The Virginia Department of Health is urging everyone to wash their hands and get vaccinated as hepatitis A outbreaks have risen dramatically since last year.
Between Jan. 1, 2019 and April 19, 2019, cases of hepatitis A have risen 132% compared to the same time period in 2018, according to a news release from the health department.
As of April 22 of this year, 45 cases have been reported to the health department.
Virginia’s uptick in hepatitis A is part of a wider national trend. Since 2016, more than 15,000 cases have been reported nationwide, resulting in 8,500 hospitalizations.
Hepatitis A’s most recognizable symptom is jaundice of the skin or eyes. The health department says other symptoms include fever, fatigue, loss of appetite, nausea, vomiting, abdominal pain, joint pain, dark urine and clay-colored stools.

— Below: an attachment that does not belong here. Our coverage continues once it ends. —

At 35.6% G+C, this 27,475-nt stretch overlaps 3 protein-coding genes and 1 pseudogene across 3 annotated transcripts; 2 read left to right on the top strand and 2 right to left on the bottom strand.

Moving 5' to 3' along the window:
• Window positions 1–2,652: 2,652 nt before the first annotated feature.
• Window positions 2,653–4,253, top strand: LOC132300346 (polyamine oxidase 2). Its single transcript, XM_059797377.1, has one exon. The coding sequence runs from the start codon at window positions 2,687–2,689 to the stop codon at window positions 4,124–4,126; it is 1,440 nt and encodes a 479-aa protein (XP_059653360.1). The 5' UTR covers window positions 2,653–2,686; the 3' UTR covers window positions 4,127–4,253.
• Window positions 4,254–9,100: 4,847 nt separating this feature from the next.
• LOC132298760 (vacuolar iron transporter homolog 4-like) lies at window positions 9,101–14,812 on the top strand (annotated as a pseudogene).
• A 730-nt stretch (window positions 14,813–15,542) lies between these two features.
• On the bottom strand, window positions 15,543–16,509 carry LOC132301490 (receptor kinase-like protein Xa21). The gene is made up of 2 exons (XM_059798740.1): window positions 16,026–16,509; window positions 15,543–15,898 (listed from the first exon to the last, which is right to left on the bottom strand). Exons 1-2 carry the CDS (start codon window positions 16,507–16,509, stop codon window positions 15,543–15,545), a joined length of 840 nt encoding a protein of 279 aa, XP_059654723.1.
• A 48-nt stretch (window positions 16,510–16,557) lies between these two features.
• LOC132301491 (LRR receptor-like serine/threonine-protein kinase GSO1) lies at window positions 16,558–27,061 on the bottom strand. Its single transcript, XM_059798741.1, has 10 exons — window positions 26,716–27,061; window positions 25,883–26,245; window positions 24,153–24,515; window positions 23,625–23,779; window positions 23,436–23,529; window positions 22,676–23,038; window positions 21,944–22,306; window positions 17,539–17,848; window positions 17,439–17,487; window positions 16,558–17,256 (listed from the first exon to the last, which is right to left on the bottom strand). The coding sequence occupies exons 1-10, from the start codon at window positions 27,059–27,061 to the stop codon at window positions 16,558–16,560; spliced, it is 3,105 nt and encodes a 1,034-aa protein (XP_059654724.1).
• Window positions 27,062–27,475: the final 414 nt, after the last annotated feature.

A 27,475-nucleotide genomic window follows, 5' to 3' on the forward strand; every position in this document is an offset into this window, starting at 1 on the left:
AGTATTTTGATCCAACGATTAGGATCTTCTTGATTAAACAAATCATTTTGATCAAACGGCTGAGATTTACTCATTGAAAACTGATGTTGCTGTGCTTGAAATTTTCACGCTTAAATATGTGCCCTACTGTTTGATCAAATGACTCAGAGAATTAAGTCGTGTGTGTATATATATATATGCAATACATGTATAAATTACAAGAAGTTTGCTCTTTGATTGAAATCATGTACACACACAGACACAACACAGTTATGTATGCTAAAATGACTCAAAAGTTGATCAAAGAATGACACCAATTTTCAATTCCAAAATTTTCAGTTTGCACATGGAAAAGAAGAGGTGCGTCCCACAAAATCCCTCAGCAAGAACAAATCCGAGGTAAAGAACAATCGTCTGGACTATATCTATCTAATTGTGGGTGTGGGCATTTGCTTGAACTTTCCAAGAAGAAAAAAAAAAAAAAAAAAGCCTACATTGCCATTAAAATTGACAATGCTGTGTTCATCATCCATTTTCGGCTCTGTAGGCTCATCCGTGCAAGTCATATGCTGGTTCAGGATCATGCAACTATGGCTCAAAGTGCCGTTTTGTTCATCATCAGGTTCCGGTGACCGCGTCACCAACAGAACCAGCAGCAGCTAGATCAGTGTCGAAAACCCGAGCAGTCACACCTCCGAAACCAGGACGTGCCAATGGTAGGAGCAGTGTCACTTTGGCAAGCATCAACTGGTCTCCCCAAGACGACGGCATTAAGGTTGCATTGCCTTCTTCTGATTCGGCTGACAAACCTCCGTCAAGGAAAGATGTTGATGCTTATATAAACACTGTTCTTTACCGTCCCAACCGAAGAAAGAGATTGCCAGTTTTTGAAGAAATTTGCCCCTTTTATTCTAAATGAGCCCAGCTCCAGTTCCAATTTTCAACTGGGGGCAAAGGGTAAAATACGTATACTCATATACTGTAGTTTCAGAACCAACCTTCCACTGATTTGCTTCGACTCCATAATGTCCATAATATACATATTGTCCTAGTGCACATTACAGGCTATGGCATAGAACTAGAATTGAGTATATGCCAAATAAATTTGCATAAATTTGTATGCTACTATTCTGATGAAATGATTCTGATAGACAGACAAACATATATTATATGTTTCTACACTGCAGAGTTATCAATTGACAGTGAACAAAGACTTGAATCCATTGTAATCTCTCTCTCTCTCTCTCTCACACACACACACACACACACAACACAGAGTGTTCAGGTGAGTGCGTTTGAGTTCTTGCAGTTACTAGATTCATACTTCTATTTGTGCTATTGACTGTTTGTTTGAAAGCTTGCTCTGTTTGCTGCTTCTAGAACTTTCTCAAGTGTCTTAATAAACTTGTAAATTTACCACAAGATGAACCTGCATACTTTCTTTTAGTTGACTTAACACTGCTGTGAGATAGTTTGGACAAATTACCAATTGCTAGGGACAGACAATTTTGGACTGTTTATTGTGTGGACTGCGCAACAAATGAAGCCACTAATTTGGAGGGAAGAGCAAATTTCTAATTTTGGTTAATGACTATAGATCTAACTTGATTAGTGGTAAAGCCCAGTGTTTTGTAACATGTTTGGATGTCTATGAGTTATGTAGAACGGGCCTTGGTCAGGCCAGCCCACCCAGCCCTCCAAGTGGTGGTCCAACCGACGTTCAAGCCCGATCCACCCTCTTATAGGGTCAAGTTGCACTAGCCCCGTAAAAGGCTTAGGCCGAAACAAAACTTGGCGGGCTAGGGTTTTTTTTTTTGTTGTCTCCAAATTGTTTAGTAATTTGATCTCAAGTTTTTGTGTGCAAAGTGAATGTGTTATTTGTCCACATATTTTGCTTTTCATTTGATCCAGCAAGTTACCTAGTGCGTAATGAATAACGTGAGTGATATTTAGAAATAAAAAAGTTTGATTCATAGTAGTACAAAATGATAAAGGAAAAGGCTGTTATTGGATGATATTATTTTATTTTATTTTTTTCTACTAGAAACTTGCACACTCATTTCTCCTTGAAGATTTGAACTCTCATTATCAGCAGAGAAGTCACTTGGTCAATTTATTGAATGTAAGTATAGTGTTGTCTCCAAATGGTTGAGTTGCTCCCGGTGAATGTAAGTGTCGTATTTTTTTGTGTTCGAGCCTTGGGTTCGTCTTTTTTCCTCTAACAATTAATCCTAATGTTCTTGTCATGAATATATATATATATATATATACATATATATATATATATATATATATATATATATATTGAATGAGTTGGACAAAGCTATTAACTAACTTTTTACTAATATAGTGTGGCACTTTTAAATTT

The best way to prevent the virus is to get vaccinated. Frequently washing hands, especially after using the bathroom, changing a diaper and before preparing food is also important.
The virus is spread through contact with an infected person or by eating or drinking something that has been contaminated with it.
Virginia’s health departments are trying to increase the number of hepatitis A vaccinations statewide, with a focus on those who are most at risk for the virus: the recently incarcerated, those experiencing homelessness, drug users and men who have sex with men.
The health department says even if you are not a member of any of those groups, anyone who wants the vaccine should get it.